However, there are many cases where some other vowel was used, the orthographic rules for this are only understood. Lacadena & Wichmann proposed the following conventions: A CVC syllable was written CV-CV, where the two vowels were the same: yo-po'leaf' A syllable with a long vowel was written CV-Ci, unless the long vowel was, in which case it was written CiCa: ba-ki'captive', yi-tzi-na'younger brother' A syllable with a glottalized vowel was written with a final a if the vowel was, or with a final u if the vowel was or: hu-na'paper', ba-tzʼu'howler monkey'. Preconsonantal is not indicated. In short, if the vowels are the same, a simple vowel is intended. If the vowels
Egyptian hieroglyphs were the formal writing system used in Ancient Egypt. Hieroglyphs combined logographic and alphabetic elements, with a total of some 1,000 distinct characters. Cursive hieroglyphs were used for religious literature on papyrus and wood; the hieratic and demotic Egyptian scripts were derived from hieroglyphic writing, as was the Proto-Siniatic script that evolved into the Phoenician alphabet. Through the Phoenician alphabet's major child systems, the Greek and Aramaic scripts, the Egyptian hieroglyphic script is ancestral to the majority of scripts in modern use, most prominently the Latin and Cyrillic scripts and the Arabic script and Brahmic family of scripts; the use of hieroglyphic writing arose from proto-literate symbol systems in the Early Bronze Age, around the 32nd century BC, with the first decipherable sentence written in the Egyptian language dating to the Second Dynasty. Egyptian hieroglyphs developed into a mature writing system used for monumental inscription in the classical language of the Middle Kingdom period.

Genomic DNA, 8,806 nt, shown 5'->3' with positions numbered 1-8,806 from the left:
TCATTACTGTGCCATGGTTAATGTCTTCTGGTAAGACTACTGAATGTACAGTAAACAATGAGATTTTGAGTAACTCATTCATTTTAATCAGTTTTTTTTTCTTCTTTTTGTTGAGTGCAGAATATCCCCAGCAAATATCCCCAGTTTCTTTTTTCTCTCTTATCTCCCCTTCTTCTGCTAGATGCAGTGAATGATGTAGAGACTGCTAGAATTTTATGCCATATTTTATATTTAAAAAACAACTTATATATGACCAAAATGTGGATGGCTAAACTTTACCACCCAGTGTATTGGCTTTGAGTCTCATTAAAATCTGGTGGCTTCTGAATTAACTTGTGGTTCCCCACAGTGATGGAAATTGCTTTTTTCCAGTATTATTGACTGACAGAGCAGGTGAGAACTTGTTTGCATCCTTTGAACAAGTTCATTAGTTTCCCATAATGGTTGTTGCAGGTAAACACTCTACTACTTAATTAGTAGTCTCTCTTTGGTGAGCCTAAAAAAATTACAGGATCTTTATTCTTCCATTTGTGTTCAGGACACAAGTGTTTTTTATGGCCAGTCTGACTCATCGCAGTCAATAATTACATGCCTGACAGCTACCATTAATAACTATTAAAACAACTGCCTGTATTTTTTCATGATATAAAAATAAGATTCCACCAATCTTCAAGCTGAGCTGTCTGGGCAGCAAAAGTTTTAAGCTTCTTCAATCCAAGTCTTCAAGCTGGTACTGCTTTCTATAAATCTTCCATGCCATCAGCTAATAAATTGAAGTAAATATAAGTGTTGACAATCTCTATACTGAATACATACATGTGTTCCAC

The use of this writing system continued through the New Kingdom and Late Period, on into the Persian and Ptolemaic periods. Late survivals of hieroglyphic use are found well into the Roman period, extending into the 4th century AD. With the final closing of pagan temples in the 5th century, knowledge of hieroglyphic writing was lost. Although attempts were made, the script remained undeciphered throughout the Middle Ages and the early modern period; the decipherment of hieroglyphic writing would only be accomplished in the 1820s by Jean-François Champollion, with the help of the Rosetta Stone. The word hieroglyph comes from the Greek adjective ἱερογλυφικός, a compound of ἱερός and γλύφω; the glyphs themselves since the Ptolemaic period were called τὰ ἱερογλυφικὰ "the sacred engraved letters", the Greek counterpart to the Egyptian expression of mdw.w-nṯr "god's words". Greek ἱερογλυφός meant "a carver of hieroglyphs". In English, hieroglyph as a noun is recorded from 1590 short for nominalised hieroglyphic, from adjectival use.